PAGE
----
Establishment neighborhood
Caldera House
3275 W. Village Dr., Teton Village
With a coveted location right by Jackson’s tram, Caldera House has just eight suites, each with two or four bedrooms. It’s worth noting that nothing comes cheap here—during peak season, four-bedroom suites go for upwards of $20,000 per night. But if you’re traveling with a couple of families and would have rented a house in the area, the location alone makes it a compelling option. Coveted amenities don’t hurt, either: namely valet parking, which is otherwise nonexistent here. The team here keeps a low profile, and you won’t see much of them if you’re not seeking out their (excellent) services; they can set up a day of heli-skiing, a sleigh ride through the National Elk Refuge, or naturalist-guided snowshoeing through the Tetons.
Teton Science School
700 Coyote Canyon Rd., Jackson Hole
The Teton Junior Science School is an education camp focused on science, creativity, and nature play for grades one through four. Each session is five days of fun and learning led by passionate educators on the 900-acre campus. The school also offers private tours of Grand Teton National Park and Yellowstone, and it offers online classes for elementary- and middle-school kids that cover ecological, cultural, and economic topics (current offerings include Health, Not Hunger and Poverty and Wealth).
Jackson Hole Mountain Resort
3275 West Village Dr., Teton Village
Kids Ranch Grand Adventure Camp caters to kids between the ages of three and twelve, and the best thing about it—other than your kiddo coming home happily exhausted—is that you can purchase a single day if you’re visiting or a discounted ten-day pass if you’re on an extended trip. This camp is a tiny thrill-seeker’s dream: bungee trampoline, climbing, gondola rides, and water fun are among the rotating activities. Every Thursday, campers hike to the top of the mountain for lunch. Private guides are also available to take small groups biking, hiking, and hitting the climbing wall. Face coverings are required, only attending kids and staff are allowed in the camp facilities, and activity and lunch tables have been reconfigured for social distancing. And for parents: Outdoor yoga classes and other grown-up activities are also on this year at Teton Village. Image courtesy of Rafaela Biazi.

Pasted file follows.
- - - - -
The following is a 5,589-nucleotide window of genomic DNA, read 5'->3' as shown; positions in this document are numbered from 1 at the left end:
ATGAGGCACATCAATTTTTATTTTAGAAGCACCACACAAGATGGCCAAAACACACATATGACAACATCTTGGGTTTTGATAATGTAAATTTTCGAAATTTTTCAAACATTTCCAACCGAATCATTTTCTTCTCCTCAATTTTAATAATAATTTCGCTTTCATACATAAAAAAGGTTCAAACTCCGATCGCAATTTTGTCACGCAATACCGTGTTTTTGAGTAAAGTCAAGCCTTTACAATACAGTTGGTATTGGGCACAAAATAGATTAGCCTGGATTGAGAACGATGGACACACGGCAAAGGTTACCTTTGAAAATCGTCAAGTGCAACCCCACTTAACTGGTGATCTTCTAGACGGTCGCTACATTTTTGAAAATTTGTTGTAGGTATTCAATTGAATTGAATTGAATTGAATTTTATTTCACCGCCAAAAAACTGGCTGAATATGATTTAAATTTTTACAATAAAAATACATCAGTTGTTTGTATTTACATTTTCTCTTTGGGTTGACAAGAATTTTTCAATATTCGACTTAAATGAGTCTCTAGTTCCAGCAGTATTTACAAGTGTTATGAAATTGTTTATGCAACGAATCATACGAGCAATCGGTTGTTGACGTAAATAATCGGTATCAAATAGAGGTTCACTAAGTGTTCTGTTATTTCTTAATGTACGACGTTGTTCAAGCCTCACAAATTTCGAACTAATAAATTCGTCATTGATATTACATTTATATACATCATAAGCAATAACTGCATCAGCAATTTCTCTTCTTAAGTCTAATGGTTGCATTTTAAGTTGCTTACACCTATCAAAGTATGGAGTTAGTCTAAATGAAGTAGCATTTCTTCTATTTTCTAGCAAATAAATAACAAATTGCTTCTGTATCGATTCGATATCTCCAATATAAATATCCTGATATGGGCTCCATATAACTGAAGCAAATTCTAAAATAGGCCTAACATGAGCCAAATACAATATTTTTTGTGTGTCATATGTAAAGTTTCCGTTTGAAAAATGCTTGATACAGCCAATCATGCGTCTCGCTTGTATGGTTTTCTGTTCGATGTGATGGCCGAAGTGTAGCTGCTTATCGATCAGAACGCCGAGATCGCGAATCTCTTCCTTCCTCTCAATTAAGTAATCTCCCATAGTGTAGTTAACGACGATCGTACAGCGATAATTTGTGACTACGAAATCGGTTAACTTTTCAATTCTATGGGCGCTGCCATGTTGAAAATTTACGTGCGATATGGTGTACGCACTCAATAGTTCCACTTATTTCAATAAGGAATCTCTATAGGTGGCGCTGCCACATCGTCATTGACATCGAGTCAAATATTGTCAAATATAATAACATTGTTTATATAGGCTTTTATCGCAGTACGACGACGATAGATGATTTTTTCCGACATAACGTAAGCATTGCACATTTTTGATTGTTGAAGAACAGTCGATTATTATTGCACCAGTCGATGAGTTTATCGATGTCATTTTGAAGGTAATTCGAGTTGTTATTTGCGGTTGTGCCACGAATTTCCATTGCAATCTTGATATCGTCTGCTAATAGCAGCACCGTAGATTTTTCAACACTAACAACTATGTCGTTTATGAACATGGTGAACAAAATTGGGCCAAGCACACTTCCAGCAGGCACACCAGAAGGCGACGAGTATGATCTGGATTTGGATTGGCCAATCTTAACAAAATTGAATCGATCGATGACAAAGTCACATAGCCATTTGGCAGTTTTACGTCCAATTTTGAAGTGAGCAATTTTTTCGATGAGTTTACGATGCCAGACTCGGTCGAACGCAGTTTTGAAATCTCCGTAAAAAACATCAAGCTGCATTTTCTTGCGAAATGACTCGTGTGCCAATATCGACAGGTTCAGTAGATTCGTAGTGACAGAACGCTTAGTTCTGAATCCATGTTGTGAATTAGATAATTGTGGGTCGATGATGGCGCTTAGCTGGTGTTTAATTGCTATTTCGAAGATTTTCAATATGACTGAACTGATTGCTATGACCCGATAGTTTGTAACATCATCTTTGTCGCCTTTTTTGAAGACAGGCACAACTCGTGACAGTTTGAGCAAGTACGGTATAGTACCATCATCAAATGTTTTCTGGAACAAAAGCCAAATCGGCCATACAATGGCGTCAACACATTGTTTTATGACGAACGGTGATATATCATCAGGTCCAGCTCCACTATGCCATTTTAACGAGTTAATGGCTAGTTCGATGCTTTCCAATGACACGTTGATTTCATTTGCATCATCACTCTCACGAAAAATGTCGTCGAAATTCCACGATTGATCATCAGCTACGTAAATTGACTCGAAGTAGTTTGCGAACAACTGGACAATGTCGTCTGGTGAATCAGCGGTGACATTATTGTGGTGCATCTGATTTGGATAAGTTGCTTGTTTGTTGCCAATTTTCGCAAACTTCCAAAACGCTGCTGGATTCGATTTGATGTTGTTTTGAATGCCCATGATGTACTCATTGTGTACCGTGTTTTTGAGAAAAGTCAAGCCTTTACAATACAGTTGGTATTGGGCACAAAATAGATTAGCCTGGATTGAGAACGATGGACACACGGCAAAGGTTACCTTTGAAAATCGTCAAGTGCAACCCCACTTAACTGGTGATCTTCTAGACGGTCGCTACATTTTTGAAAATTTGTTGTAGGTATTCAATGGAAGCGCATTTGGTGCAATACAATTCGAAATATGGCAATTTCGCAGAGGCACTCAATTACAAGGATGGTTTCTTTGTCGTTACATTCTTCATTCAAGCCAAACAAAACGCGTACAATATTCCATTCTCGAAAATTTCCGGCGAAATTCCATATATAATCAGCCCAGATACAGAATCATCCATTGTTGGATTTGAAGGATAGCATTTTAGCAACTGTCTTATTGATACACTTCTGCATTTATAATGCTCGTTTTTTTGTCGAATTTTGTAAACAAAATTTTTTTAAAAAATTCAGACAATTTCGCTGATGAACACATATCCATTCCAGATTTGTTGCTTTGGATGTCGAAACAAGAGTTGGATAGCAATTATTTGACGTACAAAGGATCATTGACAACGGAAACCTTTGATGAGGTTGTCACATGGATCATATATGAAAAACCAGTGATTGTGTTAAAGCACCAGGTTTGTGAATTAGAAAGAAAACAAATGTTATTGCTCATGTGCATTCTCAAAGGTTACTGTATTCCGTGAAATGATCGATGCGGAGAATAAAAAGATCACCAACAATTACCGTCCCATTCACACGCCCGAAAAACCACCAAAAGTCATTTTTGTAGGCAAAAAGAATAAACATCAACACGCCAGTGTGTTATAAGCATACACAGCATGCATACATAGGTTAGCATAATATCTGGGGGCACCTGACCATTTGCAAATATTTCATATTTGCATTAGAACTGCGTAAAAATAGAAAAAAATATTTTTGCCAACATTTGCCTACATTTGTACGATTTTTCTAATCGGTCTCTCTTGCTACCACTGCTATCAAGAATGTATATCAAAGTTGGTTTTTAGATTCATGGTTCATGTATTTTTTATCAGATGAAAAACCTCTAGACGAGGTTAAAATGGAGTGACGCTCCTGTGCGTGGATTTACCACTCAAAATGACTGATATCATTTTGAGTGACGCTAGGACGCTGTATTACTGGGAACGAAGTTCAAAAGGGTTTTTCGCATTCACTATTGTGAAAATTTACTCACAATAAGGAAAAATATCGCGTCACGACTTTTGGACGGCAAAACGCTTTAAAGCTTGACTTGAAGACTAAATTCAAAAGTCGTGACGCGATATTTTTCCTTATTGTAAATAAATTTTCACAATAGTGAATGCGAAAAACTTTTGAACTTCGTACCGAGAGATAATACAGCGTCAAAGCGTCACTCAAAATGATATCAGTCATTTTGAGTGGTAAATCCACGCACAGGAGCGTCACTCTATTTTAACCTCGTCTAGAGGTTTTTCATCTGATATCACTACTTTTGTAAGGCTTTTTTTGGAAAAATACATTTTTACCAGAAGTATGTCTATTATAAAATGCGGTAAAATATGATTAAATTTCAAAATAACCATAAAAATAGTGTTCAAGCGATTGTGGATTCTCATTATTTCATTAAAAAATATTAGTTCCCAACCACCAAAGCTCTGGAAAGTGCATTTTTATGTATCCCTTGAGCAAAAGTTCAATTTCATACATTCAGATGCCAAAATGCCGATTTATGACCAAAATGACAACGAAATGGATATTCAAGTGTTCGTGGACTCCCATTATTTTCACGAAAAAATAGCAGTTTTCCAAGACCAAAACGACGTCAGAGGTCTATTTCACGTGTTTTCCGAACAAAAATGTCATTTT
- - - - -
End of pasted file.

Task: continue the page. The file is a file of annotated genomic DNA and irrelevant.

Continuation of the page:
Fireside Resort
2780 N. Moose Wilson Rd., Wilson
This resort blends luxury-hotel perks with the quiet and solitude of camping. Situated on eight gorgeous acres in Jackson Hole, each of these tiny modern cabins is outfitted with Wi-Fi, a TV, a kitchenette, a private deck with a grill, and an outdoor firepit. Any of the twenty-five cabins on the property is a win, but there’s something special about the Wheelhaus Wedge, which offers more space and includes a king-size bed and a sleeper sofa. The resort offers Jeep rentals, making the five-minute drive to Teton Village and the thirty-minute drive to Grand Teton National Park a breeze.
1535 N.E. Butte Rd., Jackson Hole
Aman resorts are known for impeccable service and some of the most stunning (and remote) locations in the world—no big surprise, but this one fits the mold perfectly. Set into a butte overlooking Jackson Hole and the Grand Tetons, it’s a pretty ideal venue for skiing, though during warmer months, it offers great hiking, rafting, and horseback riding, where you might happen upon deer, bald eagles, and even black bears. It also has an excellent spa. If you come in the summer, pack jeans, a cowboy hat, and boots for horseback riding, along with hiking boots and river gear. Because the views of the Rocky mountains and the plains below are the focal point, all 40 suites are decorated in neutral tones that won’t distract you from the outdoors. Along with decks and outdoor seating, each suite features a daybed in the bedroom, and a soaking tub that’s positioned next to floor-to-ceiling windows. Don’t skip out on the heated outdoor infinity pool overlooking the surrounding plains. Keep in mind that Amangani is also within striking distance of Yellowstone National Park.
National Outdoor Leadership School
284 Lincoln St., Lander
NOLS, as it's known, teaches leadership via remote wilderness explorations. The courses range from ten days to a full academic year, for students as young as fourteen—and there is no maximum age. For younger students, most summer trips are Stateside: backpacking in Wyoming or through the Pacific Northwest, a salmon river adventure in Idaho, canoeing in the Adirondacks. For older high school and college-age students, there are more international offers, like sea kayaking in Scandinavia or backpacking in Australia.